Tag Archive | Dark matter

Introduction to Particle Physics Part 4: Beyond the Standard Model

We know the Standard Model can’t be everything, as it only explains 3 of the fundamental forces of nature (the missing one being gravity). When we look out into the universe, we see that galaxies are spinning at the wrong speeds, that things that should be unstable are stable and that galactic clusters are bending light more than they should. This is strong evidence for a new form of matter that doesn’t interact with light – so called dark matter.

And if that isn’t crazy enough, the universe seems to be getting bigger at a faster rate (imagine throwing a ball in the air and it shooting upwards with ever increasing speed, totally counter intuitive). This is caused by something we call dark energy, which is a mysterious substance now believed to make up the vast majority of the energy content of our universe. As to what it actually is, we still don’t know.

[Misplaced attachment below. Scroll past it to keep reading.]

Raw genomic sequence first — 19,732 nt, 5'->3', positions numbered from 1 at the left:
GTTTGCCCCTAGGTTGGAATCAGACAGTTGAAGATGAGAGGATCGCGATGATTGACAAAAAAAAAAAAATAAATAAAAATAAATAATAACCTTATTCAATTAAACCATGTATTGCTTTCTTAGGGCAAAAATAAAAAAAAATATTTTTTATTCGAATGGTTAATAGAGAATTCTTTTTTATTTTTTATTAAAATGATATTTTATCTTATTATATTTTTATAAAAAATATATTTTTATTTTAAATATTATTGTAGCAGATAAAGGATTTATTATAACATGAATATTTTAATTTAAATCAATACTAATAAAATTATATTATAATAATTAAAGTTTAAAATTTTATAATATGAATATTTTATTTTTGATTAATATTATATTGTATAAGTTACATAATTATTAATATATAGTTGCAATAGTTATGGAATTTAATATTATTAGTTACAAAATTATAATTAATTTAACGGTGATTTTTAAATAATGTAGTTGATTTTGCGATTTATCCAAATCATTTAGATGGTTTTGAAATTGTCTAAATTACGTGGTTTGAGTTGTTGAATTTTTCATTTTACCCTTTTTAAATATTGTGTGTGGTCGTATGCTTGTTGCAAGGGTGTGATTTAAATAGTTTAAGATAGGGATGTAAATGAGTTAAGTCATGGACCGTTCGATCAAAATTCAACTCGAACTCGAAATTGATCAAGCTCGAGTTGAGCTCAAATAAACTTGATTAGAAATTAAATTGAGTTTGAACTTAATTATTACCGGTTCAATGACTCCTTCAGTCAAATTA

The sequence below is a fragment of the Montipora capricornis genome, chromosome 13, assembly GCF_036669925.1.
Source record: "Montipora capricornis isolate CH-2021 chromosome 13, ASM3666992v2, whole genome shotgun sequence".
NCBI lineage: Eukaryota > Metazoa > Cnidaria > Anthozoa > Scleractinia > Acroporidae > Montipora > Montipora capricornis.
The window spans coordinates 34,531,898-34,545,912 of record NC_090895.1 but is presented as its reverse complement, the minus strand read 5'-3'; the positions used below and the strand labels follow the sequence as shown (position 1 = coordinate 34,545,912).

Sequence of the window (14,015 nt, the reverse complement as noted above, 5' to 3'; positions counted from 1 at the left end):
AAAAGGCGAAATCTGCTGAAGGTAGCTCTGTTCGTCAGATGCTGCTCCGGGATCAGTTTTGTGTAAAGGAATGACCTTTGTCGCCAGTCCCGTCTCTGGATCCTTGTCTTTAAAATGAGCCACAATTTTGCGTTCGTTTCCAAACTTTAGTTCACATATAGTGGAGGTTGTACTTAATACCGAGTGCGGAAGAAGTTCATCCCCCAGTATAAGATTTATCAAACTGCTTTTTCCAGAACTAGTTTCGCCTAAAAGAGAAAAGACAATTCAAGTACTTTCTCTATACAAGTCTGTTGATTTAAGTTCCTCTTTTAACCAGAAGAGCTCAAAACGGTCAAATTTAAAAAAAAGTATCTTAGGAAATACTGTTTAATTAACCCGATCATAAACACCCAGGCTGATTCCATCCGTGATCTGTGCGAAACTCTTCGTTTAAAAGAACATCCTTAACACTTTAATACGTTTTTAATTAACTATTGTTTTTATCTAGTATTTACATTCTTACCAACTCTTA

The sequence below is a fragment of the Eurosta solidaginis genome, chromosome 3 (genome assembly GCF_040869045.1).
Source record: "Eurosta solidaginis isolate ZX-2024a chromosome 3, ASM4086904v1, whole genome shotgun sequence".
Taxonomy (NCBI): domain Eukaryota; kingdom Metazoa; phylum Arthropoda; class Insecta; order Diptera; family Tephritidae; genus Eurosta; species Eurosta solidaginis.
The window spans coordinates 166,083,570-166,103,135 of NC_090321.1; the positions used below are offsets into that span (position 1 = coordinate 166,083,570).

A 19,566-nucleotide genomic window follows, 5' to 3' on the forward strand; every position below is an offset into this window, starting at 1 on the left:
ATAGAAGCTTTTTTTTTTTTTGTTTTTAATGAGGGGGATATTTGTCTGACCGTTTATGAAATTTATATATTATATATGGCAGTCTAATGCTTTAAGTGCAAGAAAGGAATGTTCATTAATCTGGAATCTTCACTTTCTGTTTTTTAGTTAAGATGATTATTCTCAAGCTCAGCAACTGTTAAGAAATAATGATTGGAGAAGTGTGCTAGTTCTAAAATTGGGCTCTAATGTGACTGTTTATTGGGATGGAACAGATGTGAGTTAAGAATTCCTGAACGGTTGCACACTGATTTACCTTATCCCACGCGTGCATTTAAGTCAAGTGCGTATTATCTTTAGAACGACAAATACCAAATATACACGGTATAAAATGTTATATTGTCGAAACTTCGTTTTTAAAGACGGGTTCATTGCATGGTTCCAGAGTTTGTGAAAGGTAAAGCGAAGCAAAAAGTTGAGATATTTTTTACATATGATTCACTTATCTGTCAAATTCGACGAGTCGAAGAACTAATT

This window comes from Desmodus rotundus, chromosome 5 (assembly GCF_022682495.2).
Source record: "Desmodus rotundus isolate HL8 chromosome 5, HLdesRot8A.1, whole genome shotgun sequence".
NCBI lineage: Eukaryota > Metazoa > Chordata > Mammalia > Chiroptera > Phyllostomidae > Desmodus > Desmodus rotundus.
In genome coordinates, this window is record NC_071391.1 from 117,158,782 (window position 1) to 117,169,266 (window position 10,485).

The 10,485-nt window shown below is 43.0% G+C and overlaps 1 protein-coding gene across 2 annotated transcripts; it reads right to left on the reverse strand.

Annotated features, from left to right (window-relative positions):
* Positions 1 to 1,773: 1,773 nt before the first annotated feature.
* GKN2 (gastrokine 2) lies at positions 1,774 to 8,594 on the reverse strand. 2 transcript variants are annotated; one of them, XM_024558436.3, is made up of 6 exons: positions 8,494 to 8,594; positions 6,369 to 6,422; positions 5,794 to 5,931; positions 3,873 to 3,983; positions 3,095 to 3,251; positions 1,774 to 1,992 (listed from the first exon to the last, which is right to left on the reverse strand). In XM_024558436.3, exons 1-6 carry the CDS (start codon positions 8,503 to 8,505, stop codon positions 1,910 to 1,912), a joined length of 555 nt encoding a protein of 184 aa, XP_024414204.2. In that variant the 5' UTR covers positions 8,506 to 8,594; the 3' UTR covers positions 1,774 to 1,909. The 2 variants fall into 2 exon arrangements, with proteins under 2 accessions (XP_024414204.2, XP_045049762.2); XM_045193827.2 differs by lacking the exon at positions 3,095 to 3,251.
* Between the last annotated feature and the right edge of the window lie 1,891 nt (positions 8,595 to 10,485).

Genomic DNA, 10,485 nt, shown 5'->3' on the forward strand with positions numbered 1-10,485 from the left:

Galaxy rotation curves - evidence for dark matter

Galaxy rotation curves – evidence for dark matter

So after all that hard work, it seems that the Standard Model only explains about 5% of the universe, oh well, it was nice trying. BUT WAIT! If there’s one thing Physicists are good at, it’s creating seemingly crazy ideas that just might turn out to be right…

One potential explanation of dark matter is that there is a whole new collection of super-heavy particles that we haven’t seen yet – the so called theory of supersymmetry. If we find evidence of such particles in particle colliders, it could even help us pave the way towards understanding if string theory is correct or not!

A Calabi-Yau manifold – welcome to the strange world of string theory

A Calabi-Yau manifold – welcome to the strange world of string theory

A recurring theme throughout our story was how things that once seemed disconnected are actually part of a deeper underlying truth, so it’s natural to wonder if one day we could unify all the fundamental forces into a single explanation – a theory of everything. The Large Hadron Collider may finally be the window to open our eyes to such new and exciting possibilities.

One thing is clear though: we stand on the precipice of perhaps the greatest change in our understanding of the universe – and the Higgs boson might just be the key to unlocking it all.

(Next time: What is the Higgs boson?)